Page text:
Bank job index is not really working as hoped
The Financial Services Commission (FSC) announced in June that it will come up with an index of the “contribution” major banks make toward employment.
The index, initially due to be released in August, will not only factor in the direct contribution - that is, banks hiring - but will also factor in indirect contributions, hiring that results from funding that banks provide to the economy.
But the regulator admitted last week that it was not able to determine the degree of each bank’s contribution to job creation with the employment inducement coefficient, which was the indicator it had intended to use.
The employment inducement coefficient refers to the number of new jobs directly and indirectly created when a given industry produces an additional 1 billion won ($856,629) worth of output.
The Korea Institute of Finance, an institute under the regulator, advised against using the figure in assessing bank capacity for job creation since it can lead to a misleading result, according to the FSC.
“Depending on different variables, the result significantly differed, which means that the statistics could be inaccurate,” Lee se-hoon, head of the financial policy division at the FSC, said last Friday.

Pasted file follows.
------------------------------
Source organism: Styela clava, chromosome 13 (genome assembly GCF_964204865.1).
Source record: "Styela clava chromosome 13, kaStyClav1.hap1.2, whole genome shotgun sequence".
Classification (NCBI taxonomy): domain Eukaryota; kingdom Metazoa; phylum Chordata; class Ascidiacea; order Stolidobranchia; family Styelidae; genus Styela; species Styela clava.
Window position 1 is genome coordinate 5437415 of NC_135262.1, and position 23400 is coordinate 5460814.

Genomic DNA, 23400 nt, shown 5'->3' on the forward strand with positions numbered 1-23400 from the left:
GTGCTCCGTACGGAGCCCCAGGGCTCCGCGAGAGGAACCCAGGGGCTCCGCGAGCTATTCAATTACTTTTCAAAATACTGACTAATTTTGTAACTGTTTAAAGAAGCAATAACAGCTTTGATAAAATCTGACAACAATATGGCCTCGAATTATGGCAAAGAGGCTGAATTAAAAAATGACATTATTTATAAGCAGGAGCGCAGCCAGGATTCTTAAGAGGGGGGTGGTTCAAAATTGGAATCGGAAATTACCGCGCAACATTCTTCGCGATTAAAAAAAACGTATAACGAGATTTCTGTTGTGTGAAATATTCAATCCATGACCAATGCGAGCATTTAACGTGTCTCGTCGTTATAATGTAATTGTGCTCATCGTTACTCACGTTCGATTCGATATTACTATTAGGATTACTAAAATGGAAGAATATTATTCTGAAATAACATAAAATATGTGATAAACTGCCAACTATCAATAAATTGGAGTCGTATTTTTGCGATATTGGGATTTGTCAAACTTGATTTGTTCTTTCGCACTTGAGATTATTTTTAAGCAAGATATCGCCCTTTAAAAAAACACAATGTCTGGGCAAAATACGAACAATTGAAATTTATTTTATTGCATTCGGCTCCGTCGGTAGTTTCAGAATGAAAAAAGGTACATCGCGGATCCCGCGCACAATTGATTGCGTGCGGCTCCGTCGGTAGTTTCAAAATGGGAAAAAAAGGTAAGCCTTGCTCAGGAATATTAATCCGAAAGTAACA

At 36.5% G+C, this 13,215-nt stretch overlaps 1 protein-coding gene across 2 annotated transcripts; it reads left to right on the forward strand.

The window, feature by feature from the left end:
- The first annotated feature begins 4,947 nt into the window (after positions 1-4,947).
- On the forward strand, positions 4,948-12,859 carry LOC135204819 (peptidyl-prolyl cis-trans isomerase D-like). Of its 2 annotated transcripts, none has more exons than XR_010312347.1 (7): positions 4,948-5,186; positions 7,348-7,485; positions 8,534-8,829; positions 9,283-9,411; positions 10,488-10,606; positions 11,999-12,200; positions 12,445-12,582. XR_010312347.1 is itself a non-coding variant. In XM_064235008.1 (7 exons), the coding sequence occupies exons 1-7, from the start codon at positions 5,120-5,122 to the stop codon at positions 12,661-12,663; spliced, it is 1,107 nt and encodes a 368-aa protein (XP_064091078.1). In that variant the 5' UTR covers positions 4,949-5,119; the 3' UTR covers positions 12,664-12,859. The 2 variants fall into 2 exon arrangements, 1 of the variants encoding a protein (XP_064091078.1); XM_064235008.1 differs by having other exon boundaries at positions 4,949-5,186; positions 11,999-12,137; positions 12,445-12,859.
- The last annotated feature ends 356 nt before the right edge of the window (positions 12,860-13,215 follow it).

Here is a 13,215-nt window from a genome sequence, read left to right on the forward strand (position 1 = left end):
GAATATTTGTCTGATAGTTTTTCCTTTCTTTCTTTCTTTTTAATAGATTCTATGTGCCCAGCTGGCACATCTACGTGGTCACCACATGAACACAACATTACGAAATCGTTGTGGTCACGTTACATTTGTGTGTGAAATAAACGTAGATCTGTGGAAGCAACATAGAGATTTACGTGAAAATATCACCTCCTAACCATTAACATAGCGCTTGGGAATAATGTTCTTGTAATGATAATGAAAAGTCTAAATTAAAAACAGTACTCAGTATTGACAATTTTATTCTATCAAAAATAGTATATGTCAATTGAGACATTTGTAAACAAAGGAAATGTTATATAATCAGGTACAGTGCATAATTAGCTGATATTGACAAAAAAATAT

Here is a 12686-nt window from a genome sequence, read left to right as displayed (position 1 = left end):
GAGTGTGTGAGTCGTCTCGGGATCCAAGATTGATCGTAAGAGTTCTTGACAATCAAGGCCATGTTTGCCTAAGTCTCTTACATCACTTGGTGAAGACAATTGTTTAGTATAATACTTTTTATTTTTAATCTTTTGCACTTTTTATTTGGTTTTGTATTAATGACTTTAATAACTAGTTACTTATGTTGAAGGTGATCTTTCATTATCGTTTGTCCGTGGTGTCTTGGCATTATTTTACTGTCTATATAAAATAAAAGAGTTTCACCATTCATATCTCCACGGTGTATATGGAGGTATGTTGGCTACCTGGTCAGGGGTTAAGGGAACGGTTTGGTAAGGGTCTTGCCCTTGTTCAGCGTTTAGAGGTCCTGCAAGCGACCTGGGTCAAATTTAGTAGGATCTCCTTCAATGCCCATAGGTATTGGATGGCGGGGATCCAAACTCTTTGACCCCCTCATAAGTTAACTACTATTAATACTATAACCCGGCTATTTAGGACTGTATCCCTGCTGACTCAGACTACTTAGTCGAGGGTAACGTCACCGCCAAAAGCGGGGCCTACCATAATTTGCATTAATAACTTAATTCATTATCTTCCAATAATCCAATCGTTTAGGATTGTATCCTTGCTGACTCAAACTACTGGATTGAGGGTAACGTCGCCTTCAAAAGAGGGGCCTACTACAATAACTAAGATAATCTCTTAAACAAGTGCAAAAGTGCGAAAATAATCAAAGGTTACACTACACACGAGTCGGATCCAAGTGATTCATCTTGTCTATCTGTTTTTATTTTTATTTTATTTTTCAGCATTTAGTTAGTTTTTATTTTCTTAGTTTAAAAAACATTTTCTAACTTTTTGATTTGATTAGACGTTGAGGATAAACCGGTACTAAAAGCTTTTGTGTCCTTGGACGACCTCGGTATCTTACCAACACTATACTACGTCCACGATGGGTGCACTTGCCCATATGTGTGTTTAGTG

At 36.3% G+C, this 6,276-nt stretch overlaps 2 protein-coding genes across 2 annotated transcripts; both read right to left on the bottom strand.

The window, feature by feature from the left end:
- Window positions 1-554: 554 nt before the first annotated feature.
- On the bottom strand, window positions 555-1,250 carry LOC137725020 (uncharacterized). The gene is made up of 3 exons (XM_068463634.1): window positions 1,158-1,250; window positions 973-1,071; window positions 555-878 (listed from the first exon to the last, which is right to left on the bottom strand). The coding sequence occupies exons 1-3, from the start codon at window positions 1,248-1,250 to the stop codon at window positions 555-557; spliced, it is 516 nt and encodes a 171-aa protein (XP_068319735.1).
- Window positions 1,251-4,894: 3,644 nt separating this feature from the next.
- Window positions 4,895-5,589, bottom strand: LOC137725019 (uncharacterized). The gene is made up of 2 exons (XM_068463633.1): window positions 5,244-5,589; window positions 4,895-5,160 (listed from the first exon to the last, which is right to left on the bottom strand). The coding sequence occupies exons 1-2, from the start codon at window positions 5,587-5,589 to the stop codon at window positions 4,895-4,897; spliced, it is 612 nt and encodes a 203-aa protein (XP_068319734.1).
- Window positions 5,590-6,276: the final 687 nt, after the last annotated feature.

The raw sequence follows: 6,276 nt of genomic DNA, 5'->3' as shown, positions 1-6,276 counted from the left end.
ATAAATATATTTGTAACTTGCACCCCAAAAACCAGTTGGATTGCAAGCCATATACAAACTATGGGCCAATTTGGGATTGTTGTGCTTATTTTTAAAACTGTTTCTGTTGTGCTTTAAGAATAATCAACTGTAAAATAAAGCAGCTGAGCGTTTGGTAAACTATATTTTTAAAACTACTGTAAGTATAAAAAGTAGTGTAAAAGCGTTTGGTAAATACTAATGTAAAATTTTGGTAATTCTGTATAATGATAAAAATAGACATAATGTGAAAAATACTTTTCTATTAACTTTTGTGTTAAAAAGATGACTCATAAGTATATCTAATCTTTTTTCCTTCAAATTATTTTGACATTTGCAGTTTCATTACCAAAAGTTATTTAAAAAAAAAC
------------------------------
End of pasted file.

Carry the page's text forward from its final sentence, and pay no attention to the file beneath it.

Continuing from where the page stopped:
The regulator provided the numbers for the banking sector’s direct and indirect employment.
In 2018, the institutions employed a total of 101,000 people directly, while hiring from their financing stood at 13,000.
The plan was to look into the employment situation at 14 banks, including Shinhan, KB Kookmin, Woori, KEB Hana and Nonghyup, but the regulator refrained from announcing the hiring details of each institution.
While the FSC vowed to improve the measurement, it also acknowledged the limitations.
“The banking sector is not ideal to boost job creation,” said a participant in an FSC meeting held earlier this month.
“We need to look for other sectors to create new demand and more jobs,” the official said, suggesting the challenges from the growing use of mobile and online services.
The shift also prompted banks to reduce the number of branches and bank tellers.
“In fact, the employment issue won’t be resolved by the government or financial companies’ involvement,” Lee said.
“Therefore, job creation itself can’t directly stand as a policy objective. Rather, it should be pursued with other policies and agendas in the sector such as financial support,” he said.
The general recruitment trend in the broader finance sector showed that only asset managers added a higher number of newly employed in 2018 compared to 2015, while banks and insurance have experienced a steady decline.
BY JEONG YONG-HWAN, PARK EUN-JEE [firstname.lastname@example.org]